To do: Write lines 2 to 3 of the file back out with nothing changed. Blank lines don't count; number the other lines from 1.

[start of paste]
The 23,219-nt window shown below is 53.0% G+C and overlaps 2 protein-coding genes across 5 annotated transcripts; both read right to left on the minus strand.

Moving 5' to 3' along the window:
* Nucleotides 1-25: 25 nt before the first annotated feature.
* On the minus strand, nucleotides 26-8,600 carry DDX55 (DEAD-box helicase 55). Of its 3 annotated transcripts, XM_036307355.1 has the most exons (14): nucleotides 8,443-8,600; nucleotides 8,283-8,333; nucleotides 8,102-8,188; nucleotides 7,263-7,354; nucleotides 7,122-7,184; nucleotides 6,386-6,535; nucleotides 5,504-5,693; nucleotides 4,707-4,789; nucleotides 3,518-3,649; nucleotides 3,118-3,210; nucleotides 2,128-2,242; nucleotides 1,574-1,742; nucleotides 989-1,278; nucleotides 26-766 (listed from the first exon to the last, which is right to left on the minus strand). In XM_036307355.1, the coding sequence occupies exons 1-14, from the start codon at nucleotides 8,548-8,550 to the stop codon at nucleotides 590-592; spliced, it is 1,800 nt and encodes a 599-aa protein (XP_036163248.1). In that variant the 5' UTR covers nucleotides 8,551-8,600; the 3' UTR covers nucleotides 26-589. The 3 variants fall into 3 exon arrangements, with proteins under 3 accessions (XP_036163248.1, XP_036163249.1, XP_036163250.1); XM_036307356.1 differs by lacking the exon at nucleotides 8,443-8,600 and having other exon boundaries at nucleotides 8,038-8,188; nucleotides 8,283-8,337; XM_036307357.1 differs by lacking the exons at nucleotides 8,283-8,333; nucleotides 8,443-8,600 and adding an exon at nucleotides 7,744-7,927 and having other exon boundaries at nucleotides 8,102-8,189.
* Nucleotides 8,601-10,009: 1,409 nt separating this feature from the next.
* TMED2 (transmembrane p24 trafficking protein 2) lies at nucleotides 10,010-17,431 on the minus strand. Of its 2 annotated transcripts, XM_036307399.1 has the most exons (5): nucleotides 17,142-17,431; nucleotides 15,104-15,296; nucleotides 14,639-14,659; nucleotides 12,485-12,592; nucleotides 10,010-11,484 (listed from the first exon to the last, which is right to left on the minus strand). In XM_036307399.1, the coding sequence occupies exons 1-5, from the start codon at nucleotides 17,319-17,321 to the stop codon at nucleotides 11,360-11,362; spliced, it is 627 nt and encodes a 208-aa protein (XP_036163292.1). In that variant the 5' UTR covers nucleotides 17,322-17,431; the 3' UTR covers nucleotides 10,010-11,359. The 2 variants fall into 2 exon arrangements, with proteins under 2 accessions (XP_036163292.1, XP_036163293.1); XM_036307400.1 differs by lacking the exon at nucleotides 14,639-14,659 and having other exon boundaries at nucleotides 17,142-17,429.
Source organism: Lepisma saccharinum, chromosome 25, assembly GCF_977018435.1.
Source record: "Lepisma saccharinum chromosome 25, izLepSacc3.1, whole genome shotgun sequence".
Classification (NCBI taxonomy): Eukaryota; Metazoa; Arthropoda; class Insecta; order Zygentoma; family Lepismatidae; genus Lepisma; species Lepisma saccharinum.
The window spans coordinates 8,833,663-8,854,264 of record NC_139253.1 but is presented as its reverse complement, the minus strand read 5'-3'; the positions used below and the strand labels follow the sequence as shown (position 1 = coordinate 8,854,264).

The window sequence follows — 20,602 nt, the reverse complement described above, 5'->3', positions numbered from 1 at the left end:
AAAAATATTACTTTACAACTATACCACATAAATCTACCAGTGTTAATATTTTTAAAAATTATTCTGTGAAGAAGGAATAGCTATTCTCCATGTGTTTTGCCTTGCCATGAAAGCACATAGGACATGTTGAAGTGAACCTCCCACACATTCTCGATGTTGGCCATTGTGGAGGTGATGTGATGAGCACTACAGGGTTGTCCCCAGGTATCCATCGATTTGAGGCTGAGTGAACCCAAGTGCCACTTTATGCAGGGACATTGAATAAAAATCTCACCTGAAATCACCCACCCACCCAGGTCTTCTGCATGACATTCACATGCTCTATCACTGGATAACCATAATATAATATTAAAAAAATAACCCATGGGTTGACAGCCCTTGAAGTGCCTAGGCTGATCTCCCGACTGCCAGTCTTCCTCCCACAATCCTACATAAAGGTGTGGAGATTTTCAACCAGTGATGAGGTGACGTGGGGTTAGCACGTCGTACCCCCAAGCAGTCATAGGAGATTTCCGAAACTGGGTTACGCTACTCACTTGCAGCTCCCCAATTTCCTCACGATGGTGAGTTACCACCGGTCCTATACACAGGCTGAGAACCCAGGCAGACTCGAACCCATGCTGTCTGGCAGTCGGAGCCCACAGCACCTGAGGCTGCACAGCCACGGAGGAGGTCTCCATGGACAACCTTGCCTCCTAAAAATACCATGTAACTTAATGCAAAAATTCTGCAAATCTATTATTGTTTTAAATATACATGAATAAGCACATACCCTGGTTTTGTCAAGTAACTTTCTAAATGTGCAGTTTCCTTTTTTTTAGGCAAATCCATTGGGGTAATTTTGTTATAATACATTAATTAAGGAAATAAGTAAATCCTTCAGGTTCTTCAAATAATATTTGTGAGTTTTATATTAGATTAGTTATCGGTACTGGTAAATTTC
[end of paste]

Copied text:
Moving 5' to 3' along the window:
* Nucleotides 1-25: 25 nt before the first annotated feature.